On my walks I’ve been watching the slow progression of Poulsbo‘s newest public art, the mural under the Lindvig Bridge bordering Fish Park. Did you know Lindvig Bridge is named after Maurice Lindvig, the Mayor of Poulsbo from 1970-76? The progress has been slow because it was originally proposed as a mural of trolls but the artist ultimately decided that it was more appropriate to paint outdoor scenes to complement the adjacent Fish Park scenery.
Work has been suspended temporarily because the rains and winds this winter make painting (even under a bridge) uncomfortable.
However some graffiti artist has been at work in the interim using the blue plastic tarp as their medium.
I’m not a foodie but nearly everyone in my eclectic circle of local friends had asked if I’d eaten at Kingston’s relatively new Mossback Cafe. “No,” I’d reply but then never made a point of going. This week I met one of the owners while we were both hanging out in the waiting room of our mutual esthetician. We talked about my upcoming trip to India. I decided to try out her restaurant.
Mossback is a small place. Housed in a 100 year old farmhouse, it’s been part of Kingston’s food scene since 2014. The restaurant features locally sourced food made from scratch and a regularly changing menu. Limiting hours and days of operation (its only open Wednesday – Friday from 4-9pm) allows the staff to focus on quality, experimenting with wild edibles and building relationships with local providers.
We showed up on a Wednesday when Happy Hour runs from opening to closing. The restaurant’s cozy bar, Rabbit Hole, is reached by exiting the back door of the restaurant. And because I’m not a foodie I’m going to describe the far more interesting food and drink ordered by my surprisingly food experimental son who joined me for dinner.
He ordered their special cocktail of the night; a drink so newly designed it didn’t yet have an official name. Made of beet juice and balsamic with vodka, the drink was surprisingly refreshing and worthy of a second round.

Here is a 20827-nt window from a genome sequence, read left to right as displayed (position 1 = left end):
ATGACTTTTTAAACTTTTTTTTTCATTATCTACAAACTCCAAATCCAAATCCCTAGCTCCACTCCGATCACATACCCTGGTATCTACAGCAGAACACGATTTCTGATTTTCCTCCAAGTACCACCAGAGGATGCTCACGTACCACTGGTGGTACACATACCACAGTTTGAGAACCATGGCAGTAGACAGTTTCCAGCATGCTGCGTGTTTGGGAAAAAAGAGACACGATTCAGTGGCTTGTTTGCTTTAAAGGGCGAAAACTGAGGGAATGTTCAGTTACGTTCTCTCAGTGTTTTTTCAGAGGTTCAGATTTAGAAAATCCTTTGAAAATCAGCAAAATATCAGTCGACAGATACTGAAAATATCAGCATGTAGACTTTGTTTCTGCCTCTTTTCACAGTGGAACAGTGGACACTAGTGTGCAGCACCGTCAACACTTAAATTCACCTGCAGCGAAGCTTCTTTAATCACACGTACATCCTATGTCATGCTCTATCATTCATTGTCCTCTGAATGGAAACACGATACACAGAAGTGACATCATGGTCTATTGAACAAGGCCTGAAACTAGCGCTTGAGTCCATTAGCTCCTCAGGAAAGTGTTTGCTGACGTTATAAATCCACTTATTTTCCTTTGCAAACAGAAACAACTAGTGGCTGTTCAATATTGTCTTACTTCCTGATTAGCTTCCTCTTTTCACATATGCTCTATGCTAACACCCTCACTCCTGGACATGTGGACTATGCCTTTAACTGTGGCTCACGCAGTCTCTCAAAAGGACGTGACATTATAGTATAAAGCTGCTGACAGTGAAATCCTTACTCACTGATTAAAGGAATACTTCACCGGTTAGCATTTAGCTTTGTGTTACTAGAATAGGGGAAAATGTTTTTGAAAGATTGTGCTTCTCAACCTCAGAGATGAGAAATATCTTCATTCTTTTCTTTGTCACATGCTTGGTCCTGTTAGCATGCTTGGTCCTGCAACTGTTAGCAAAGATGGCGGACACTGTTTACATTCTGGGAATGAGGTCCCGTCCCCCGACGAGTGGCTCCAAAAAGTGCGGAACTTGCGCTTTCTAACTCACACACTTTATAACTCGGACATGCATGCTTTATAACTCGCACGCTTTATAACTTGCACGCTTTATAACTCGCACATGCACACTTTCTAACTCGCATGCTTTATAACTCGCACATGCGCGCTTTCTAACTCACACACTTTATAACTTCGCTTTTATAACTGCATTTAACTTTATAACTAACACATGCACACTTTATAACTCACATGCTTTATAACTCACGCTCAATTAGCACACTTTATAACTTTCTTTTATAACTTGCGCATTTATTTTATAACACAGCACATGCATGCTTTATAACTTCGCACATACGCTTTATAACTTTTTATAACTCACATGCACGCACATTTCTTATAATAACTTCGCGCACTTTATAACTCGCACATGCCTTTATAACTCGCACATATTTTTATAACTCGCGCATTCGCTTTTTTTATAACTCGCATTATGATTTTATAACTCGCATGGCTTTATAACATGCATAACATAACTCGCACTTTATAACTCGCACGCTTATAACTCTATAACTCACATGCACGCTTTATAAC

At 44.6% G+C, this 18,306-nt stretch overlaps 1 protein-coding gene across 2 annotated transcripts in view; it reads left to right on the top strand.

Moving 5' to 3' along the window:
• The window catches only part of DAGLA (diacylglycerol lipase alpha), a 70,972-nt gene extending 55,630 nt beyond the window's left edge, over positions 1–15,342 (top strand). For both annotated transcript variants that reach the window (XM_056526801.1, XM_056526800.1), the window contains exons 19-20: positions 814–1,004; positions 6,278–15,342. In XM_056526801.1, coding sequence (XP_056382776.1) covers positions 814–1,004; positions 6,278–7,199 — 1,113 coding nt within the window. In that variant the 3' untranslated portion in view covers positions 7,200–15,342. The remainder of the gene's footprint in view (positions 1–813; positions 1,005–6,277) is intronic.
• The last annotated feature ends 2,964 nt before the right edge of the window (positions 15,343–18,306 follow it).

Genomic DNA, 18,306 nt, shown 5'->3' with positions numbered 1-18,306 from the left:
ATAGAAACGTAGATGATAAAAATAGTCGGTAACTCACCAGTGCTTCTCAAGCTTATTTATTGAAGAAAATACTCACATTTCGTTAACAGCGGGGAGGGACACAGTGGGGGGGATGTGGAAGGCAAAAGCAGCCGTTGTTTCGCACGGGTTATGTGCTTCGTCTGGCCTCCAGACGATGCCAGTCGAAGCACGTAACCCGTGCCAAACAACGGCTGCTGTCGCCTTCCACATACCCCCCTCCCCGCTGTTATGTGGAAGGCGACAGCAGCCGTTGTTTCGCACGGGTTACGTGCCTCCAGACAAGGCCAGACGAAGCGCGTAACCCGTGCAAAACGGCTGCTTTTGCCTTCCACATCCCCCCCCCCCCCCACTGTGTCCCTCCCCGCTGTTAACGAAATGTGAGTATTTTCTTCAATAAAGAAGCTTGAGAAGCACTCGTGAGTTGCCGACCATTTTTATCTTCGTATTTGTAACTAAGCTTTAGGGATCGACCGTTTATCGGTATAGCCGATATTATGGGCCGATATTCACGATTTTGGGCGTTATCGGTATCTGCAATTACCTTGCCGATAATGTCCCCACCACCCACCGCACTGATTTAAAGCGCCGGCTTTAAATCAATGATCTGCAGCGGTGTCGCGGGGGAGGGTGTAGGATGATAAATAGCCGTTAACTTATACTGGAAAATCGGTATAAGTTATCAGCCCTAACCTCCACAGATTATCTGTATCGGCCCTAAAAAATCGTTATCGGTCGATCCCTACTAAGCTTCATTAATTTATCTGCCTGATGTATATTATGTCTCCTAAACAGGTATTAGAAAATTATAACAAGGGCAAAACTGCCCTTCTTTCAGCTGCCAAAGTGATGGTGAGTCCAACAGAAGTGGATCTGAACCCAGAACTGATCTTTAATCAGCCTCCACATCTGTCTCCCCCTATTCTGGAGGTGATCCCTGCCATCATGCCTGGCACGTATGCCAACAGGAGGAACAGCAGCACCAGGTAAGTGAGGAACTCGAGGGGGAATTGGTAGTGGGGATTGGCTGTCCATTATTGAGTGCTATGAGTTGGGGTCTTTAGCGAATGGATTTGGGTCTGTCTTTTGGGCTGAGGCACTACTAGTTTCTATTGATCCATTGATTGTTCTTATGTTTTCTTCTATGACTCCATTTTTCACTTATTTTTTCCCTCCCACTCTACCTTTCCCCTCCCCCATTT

His main course choice was a savory piroshki; beef, cabbage and radicchio kraut in a pastry with a side of horseradish creme fraiche for dipping. And desert was a rich rosemary cream brulee. My salmon cakes followed a cheese and chutney plate all sourced from local farms.
On Sunday Mossback offers an economic three course dinner for $25.
If you read last week’s post you know I’m a Kitsap urban dweller who walks to almost everything. Two weeks ago I found myself sans auto for three days while it was in the shop (I was even able to walk round trip to the auto body shop). Now I’m an avid traveler who relies heavily on mass transit wherever I find myself and so it was with some surprise that I found myself feeling a tad abandoned and desolate without my car. I came up with all sorts of out-of-walking-radius errands that couldn’t wait for three days.
I was on my daily walk to the post office when I noticed this sign.
I was on my way back when I spotted this one.
I counted the steps back to my house. 240. Within 240 steps I had my choice of stops for four Kitsap Transit bus routes! I’d vaguely noticed the signs before and paid even less attention to the green Kitsap Transit buses that made their way around the county. I got on their website, downloaded the schedules and routes for 32, 33, 43 and 44 and walked 240 steps to wait for the #44 just to see where it went.